We next see the JLA Watchtower, but something about it is amiss. First, it’s still floating in the red energy indicating that at the multiverse is in full-on Crisis mode, and second, the Watchtower seems to have bonded with Superman’s Fortress of Solitude. In the fortress we see Jimmy Olsen, Lois Lane, Supergirl, and Captain Marvel gathering together mementos to record what has been happening on Earth—the struggle against great evil and the sacrifices made by the heroes to stop it. While at the same time, robotic versions of the JLA heroes newly arrived from another alternate Earth are trying to destroy everything around them in a nihilistic suicide attempt. We see also that this act of “techocide” is thwarted by none other than Lex Luthor and Dr. Sivana. A rocket fires from the Fortress/Watchtower carrying the records of all that has happened in the hopes that somewhere and at some time it will be discovered and people will know what happened.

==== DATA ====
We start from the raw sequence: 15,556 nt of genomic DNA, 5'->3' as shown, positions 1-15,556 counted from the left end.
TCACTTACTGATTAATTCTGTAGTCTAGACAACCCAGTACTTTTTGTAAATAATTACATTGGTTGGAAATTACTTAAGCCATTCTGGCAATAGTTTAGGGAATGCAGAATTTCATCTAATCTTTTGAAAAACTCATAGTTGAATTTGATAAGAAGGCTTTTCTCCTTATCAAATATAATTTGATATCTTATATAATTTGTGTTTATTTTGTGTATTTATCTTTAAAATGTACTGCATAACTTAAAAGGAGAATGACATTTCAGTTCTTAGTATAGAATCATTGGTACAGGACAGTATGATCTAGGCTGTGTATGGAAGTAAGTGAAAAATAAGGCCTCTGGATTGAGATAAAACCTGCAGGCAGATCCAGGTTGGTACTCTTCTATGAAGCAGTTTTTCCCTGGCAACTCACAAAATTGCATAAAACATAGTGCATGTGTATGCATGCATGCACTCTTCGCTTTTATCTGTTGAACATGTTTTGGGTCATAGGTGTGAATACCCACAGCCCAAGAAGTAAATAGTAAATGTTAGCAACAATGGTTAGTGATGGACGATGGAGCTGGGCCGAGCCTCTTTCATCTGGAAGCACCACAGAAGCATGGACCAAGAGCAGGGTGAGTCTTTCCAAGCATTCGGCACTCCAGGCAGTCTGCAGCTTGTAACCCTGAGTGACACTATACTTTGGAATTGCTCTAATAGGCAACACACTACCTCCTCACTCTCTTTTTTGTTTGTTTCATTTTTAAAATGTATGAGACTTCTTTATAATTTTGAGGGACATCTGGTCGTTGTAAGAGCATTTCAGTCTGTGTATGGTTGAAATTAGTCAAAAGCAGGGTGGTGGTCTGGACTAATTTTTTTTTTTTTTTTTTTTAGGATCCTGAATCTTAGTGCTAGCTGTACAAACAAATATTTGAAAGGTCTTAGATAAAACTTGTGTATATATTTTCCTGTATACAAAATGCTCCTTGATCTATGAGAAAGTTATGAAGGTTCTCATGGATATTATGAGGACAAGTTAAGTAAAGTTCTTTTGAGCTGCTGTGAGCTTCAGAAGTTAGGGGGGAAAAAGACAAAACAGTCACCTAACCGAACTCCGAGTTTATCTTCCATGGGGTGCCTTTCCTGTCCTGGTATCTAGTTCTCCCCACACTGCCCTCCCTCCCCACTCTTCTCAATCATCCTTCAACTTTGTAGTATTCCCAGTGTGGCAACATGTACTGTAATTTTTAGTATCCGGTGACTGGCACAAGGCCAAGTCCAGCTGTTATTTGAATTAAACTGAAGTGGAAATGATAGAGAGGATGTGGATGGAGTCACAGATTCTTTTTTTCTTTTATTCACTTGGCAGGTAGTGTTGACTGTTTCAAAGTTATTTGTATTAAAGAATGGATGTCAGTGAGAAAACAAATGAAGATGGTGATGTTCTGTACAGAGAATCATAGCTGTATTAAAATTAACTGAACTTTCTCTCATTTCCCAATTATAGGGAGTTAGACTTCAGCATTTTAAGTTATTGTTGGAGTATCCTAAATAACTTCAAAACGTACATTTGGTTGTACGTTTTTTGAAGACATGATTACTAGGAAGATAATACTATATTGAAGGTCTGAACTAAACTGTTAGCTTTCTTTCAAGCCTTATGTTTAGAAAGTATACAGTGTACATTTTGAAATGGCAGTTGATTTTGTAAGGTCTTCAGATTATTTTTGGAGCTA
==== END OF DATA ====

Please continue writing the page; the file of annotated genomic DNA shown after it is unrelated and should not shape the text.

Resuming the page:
Next we see Superman holding the body of Batman confronting Darkseid. Darkseid is noticeably wounded from his fight with Batman. Superman also recognizes the body that Darkseid inhabits as being that of Dan Turpin. Darkseid knows that Superman destroy life and attacks Superman with his legion of followers—humans under the control of the Anti-Life Equation. It’s at this point at the two Flashes, Barry Allen and Wally West arrive with Omega Beams and The Black Racer hot on their heels. The Black Racer (Kirby’s Fourth-World version of Death) instead takes the mortally wounded Darkseid, just as he fires the bullet that killed Orion in Final Crisis #1.